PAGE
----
Editorial

The Congress and the Middle Class

By the Editor: Siddharth Sehgal

The Grand Old Party has yet another election debacle in Bihar and as the dirty in house laundry is being washed in public by Congress top brass, maybe as a voter belonging to the middle class, whom Congress has lost a long time ago, I can offer my two cents on the state of the congress party and what it can do to change that. My intention is to see a stronger opposition that can question the government on its actions and policies in the interest of the public. Though I know that my advice will fell on deaf ears but nevertheless it’s my democratic duty to speak the truth to those “not” in power.

Let Go of the Gandhi’s: The thing with PM Modi’s appeal is that one can relate to his humble background, there is a connection at an emotional level with the masses in the picture of an ordinary Chaiwala rising to hold the top office in the land. Without money or power of a family name, Modi’s success is something that the middle class of this country can only dream of and can associate to. That connection or emotional appeal is not present in the Gandhi family. The Trinity of Rahul, Sonia, and Priyanka Gandhi is just a distant figurehead that has nothing in common with the ordinary Indians.

Gandhi’s may be decent, ordinary folks in person but from a perspective of a voter, they have achieved their position because of their last name. From where I see things, they didn’t have to work for it, and nor will they ever let any ordinary Congress worker, let alone an Indian, take the highest post in the Congress party. As a middle-class voter, I don’t feel any obligation or loyalty towards that family, in fact, the awe and reverence the Congress leaders have reeks of sycophancy. So long story short, if Congress ever wants to enjoy fruits of power, they have to leave Gandhis behind.

 Get the Fresh Blood: Much of it may sound cliché but Gandhi’s are just one part of the problem. Much of the Congress top brass comprises of old loyalists or their family members. Party ranks are oozing with nepotism and when grassroots workers do not get promotion and recognition in the party, they would drift away to other parties. There are few exceptions such as Sachin Pilot but then again his treatment at the hands of Congress kind of reinforces the perception that if you have potential, you don’t belong in the party. If talented people don’t see any future in Congress, they would prefer some other political avenue, many good leaders have left and those that haven’t will leave sooner or later. Congress should reach out to disenchanted ground-level workers; give them positions of responsibility and a free hand to operate. Of course, it will lead to the ouster of the elites close to the Gandhis but Congress have to reverse the practice of keeping the husk and throwing the wheat if the party wants to see its political fortunes turn.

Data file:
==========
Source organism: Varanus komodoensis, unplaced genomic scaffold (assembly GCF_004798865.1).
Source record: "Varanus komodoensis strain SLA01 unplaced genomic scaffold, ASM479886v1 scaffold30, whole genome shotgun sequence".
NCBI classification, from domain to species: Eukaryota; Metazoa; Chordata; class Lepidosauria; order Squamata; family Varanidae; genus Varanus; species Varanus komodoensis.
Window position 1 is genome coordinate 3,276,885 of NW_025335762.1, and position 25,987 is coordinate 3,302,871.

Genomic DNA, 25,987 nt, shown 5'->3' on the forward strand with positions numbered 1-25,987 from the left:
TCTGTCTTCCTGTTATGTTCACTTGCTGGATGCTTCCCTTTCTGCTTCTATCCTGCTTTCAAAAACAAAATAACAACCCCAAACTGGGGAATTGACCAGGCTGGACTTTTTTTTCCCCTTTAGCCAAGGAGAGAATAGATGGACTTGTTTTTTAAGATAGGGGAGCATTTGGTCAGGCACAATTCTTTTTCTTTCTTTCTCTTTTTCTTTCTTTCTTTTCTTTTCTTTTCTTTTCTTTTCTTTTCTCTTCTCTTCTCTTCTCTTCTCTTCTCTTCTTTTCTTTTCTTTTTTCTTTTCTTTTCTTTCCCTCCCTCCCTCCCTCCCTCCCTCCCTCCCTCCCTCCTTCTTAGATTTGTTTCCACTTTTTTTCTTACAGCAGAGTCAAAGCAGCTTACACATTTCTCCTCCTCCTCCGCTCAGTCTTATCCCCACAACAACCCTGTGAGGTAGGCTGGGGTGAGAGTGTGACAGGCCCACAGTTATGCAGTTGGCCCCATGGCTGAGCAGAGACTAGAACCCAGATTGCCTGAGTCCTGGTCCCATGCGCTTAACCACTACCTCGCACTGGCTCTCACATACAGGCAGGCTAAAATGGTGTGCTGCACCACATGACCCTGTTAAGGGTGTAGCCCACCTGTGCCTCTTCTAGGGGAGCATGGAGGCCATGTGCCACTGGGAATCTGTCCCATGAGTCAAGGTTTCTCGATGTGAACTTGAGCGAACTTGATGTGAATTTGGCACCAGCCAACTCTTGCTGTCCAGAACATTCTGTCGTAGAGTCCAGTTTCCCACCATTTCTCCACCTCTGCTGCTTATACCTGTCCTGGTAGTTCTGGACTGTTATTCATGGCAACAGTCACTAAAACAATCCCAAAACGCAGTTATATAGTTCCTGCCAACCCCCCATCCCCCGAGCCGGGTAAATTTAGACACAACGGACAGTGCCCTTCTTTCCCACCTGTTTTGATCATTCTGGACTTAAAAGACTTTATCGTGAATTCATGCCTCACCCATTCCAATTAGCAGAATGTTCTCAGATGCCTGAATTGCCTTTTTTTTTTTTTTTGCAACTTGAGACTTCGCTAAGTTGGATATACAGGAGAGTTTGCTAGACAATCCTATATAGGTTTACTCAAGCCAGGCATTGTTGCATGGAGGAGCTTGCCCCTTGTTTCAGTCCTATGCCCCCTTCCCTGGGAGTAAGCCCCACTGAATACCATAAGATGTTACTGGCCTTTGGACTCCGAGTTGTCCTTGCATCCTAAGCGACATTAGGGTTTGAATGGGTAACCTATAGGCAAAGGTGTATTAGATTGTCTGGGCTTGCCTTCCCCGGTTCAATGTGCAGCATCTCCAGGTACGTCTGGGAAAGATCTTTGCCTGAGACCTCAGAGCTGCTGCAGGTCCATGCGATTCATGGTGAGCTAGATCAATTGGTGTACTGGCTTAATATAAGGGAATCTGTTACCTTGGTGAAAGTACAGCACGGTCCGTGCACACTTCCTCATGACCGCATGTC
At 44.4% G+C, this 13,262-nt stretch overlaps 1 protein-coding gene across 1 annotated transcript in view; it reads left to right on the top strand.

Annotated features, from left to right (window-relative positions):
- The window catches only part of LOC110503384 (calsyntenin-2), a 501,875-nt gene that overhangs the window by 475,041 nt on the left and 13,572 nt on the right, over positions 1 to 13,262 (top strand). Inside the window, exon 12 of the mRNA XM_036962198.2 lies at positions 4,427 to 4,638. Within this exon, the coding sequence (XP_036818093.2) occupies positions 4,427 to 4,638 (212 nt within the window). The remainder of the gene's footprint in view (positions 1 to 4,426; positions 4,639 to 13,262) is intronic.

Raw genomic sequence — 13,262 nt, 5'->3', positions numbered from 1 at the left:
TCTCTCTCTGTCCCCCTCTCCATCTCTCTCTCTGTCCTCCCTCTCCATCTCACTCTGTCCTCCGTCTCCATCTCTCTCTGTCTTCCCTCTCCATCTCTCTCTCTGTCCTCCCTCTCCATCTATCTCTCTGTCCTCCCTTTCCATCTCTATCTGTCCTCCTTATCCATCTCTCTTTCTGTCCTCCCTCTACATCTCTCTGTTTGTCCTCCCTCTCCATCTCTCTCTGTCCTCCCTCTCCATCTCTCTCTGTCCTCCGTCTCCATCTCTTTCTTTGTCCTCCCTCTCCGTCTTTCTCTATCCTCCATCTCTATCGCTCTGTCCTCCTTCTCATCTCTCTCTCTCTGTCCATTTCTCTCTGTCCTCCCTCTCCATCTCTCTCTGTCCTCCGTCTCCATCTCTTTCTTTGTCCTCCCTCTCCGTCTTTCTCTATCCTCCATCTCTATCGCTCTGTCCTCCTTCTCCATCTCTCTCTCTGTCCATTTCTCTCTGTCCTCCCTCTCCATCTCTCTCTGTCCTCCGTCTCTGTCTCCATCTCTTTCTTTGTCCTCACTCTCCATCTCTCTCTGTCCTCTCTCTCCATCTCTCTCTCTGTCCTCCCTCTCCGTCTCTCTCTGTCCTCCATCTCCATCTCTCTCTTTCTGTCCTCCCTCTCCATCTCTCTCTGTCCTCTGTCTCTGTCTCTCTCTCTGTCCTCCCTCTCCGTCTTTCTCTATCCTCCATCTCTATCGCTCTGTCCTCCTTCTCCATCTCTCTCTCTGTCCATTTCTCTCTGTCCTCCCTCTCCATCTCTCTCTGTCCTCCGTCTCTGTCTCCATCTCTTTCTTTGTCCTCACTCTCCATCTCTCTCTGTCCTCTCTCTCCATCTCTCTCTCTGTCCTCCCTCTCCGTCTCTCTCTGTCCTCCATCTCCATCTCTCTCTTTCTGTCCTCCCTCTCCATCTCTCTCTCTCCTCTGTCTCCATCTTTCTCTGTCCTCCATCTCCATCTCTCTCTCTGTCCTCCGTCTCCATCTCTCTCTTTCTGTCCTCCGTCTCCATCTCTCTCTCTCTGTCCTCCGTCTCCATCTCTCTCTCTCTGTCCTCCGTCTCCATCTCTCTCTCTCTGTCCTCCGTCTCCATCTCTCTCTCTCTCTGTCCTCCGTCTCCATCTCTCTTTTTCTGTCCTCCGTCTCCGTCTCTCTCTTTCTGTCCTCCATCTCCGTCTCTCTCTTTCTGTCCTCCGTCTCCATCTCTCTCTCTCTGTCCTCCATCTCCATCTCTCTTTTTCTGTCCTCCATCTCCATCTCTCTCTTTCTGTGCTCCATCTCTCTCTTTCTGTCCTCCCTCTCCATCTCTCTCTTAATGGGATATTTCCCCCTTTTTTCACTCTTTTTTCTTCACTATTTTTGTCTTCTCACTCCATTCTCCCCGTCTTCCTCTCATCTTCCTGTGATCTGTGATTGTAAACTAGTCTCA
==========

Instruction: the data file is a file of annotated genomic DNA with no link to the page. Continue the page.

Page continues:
Choose your Battles: One reason for the middle class to drift away from congress is that it simply stopped caring about issues such as employment, jobs, corruption, law and order, economy, etc. that concern an average Indian the most. Even now, the dire strait of the economy and job loss in the post lockdown period is missing from Congress’s narrative. At the most one would see some tweets here and there but any public outreach or concrete groundwork is absent. Congress could have confronted the government’s mismanagement on handling the pandemic but that confrontation is mostly limited to social media.

Even on issues of national security, its leaders have seemed to have lost the common touch. There is also a perception among the predominantly Hindu middle class that Congress is not a party for them, it has a vote bank preference for the minority community. Congress’s stance seems more inclined towards a particular religious group that is not in coherence with the idea of secularism the party preaches.

Naturally, these perceptions do make a difference at the polling booth and the end result is that Congress is now staring at political irrelevance. Healthy democracy hinges on a capable opposition but opposition in India is anything but capable.

 

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